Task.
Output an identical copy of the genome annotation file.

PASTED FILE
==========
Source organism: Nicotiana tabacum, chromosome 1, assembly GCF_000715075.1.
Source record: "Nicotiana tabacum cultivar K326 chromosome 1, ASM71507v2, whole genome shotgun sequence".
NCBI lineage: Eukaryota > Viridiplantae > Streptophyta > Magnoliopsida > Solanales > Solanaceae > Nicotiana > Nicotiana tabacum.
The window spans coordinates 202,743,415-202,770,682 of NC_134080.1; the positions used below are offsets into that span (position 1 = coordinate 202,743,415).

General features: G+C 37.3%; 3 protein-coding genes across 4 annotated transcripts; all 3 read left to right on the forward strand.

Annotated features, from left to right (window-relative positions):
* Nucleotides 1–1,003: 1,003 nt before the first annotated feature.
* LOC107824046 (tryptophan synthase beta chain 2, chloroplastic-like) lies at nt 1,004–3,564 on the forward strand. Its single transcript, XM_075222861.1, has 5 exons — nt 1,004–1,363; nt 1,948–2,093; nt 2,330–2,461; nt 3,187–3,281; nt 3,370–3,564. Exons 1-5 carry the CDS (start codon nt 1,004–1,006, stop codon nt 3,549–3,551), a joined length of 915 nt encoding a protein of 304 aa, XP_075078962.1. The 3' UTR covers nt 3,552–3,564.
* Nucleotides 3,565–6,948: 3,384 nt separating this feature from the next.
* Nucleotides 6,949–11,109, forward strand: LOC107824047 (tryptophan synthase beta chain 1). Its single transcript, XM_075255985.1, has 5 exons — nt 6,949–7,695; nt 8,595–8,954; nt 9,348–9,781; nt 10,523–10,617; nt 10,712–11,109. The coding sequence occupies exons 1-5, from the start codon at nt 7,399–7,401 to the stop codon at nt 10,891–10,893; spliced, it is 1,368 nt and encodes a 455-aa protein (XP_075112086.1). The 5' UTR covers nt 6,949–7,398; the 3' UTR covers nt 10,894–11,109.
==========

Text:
Source organism: Nicotiana tabacum, chromosome 1, assembly GCF_000715075.1.
Source record: "Nicotiana tabacum cultivar K326 chromosome 1, ASM71507v2, whole genome shotgun sequence".
NCBI lineage: Eukaryota > Viridiplantae > Streptophyta > Magnoliopsida > Solanales > Solanaceae > Nicotiana > Nicotiana tabacum.
The window spans coordinates 202,743,415-202,770,682 of NC_134080.1; the positions used below are offsets into that span (position 1 = coordinate 202,743,415).

General features: G+C 37.3%; 3 protein-coding genes across 4 annotated transcripts; all 3 read left to right on the forward strand.

Annotated features, from left to right (window-relative positions):
* Nucleotides 1–1,003: 1,003 nt before the first annotated feature.
* LOC107824046 (tryptophan synthase beta chain 2, chloroplastic-like) lies at nt 1,004–3,564 on the forward strand. Its single transcript, XM_075222861.1, has 5 exons — nt 1,004–1,363; nt 1,948–2,093; nt 2,330–2,461; nt 3,187–3,281; nt 3,370–3,564. Exons 1-5 carry the CDS (start codon nt 1,004–1,006, stop codon nt 3,549–3,551), a joined length of 915 nt encoding a protein of 304 aa, XP_075078962.1. The 3' UTR covers nt 3,552–3,564.
* Nucleotides 3,565–6,948: 3,384 nt separating this feature from the next.
* Nucleotides 6,949–11,109, forward strand: LOC107824047 (tryptophan synthase beta chain 1). Its single transcript, XM_075255985.1, has 5 exons — nt 6,949–7,695; nt 8,595–8,954; nt 9,348–9,781; nt 10,523–10,617; nt 10,712–11,109. The coding sequence occupies exons 1-5, from the start codon at nt 7,399–7,401 to the stop codon at nt 10,891–10,893; spliced, it is 1,368 nt and encodes a 455-aa protein (XP_075112086.1). The 5' UTR covers nt 6,949–7,398; the 3' UTR covers nt 10,894–11,109.